Six steps to catching tench this spring

If there’s one species that is associated with spring more than any other, it’s the tench. 

Certainly among the UK’s most beautiful fish species, tench love all stillwaters and come in a variety of different hues, influenced by the colour of the water in which they live. They are known for their hard-fighting qualities so don’t be tempted to fish too fine, especially if you’re presenting a bait close to weed and lilies, where they like to live.

Pole fishing is productive, and you’ll catch well on the feeder too, but nothing beats watching a float sat close to a patch of lilies.  At this time of year, early and late are the best times to go in search of tench. 

Try to get to your water at first light or late in the afternoon, although sometimes you will catch in the heat of the day. As the tench season progresses the bigger fish, especially those that have been caught a few times, may become wary of big baits and you will then catch more with maggots and casters. 

Tench love sweetcorn, but instead of using corn directly on the hook, it is often better to
hair-rig it, even when floatfishing. Two pieces of hair-rigged corn like this will be picked up without hesitation by a big tench when fished on the bottom. 

Presenting your hookbait in this fashion will also help convert more bites into fish, as the hookpoint cannot be masked by the bait. Yellow corn is always favoured at the start of the tench season, but many big fish have also been taken on sweetcorn that’s been dyed red, especially when it’s fished over a red groundbait such as Van den Eynde Expo. 

As far as hooks are concerned, use something like a size 14 or 12 strong, wide-gape pattern with a slightly inturned point that will stay in once the fish is hooked. 

A mixture of chopped worm, micro pellets, casters and maggots provides a brilliant bed of bait for luring tench. But you can’t possibly catapult it in. This is when combining pole and waggler really works.

Use your pole cup to deposit this mix beyond the marginal shelf where tench patrol, then you can still use the traditional ‘lift method’ on your waggler rod over the top.

As the season progresses, you sometimes need to think outside the box where bait is concerned for tench. Tench start to get caught on some strange baits as they feed more readily. Marzipan and macaroni cheese are worth a go, probably because of their yellow colour.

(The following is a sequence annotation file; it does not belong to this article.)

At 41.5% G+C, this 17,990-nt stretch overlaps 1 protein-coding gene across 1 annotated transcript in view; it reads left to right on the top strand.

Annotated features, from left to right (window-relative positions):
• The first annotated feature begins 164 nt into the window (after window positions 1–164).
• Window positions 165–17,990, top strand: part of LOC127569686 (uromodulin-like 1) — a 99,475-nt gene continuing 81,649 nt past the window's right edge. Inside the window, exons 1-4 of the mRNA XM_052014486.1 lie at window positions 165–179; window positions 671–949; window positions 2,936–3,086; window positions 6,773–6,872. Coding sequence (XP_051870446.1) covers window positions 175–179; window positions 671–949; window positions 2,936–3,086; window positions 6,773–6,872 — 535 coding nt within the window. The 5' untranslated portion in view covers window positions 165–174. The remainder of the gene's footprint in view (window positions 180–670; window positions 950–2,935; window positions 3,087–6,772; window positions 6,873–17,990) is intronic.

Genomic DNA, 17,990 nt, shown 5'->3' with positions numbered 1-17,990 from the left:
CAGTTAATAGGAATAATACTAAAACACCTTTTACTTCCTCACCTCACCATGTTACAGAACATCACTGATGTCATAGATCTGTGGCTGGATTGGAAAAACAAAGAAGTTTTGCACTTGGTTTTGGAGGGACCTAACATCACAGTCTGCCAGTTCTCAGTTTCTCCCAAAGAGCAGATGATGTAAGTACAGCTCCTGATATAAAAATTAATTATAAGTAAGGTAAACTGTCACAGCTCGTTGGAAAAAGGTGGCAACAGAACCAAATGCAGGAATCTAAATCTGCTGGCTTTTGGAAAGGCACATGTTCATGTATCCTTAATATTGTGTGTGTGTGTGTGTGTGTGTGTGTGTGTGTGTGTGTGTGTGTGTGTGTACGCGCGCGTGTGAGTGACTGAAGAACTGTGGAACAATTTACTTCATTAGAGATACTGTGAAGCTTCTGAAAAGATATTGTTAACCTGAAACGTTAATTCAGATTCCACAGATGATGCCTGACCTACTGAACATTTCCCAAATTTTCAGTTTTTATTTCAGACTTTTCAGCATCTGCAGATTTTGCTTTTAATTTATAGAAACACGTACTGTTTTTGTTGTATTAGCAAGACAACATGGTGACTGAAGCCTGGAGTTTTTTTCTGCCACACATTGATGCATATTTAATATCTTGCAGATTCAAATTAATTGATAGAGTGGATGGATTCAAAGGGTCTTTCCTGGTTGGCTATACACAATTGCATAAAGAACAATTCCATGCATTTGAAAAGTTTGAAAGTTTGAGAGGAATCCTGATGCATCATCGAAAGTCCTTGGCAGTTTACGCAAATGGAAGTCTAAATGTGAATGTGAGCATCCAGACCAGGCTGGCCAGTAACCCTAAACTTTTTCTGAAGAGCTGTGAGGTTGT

Make yourself a weed rake to scrape the bottom clear of weed and debris, and to stir it up. Simply take two rake heads, stick them back to back using cable ties and attach a long, strong rope. Throw it into your swim, allow it to sink and drag it back slowly to sweep the bottom. Once you have finished, introduce some pellets, hemp, corn or casters to hold the fish.

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When fishing the pole line, always cup your feed in. Tench love to feed over a bed of bait, and having it all in one neat pile will help increase the numberof bites you get. Marginal lily beds are a perfect place to start, as tench love nothing better than to patrol around the stems.

Start your session by introducing half-a-dozen balls of a rich, sweet groundbait containing lots of particles and leave it alone for a while until hopefully you see signs of fish in the swim. Tench will often show themselves by rolling at the surface. When you see this, lower a pole rig over your feed and you’ll soon catch. 

After feeding a swim for tench, watch for tell-tale ‘pinprick’ bubbles appearing at the surface. These are created by the fish rooting around the bottom for food and expelling air through their gills. 

Fish a decent-sized bait among the bubbles and you’re likely to get a bite within minutes. Just make sure you feed a variety of different food to ensure the fish do not become preoccupied with just one offering. This can happen, especially if you are feeding micro-pellets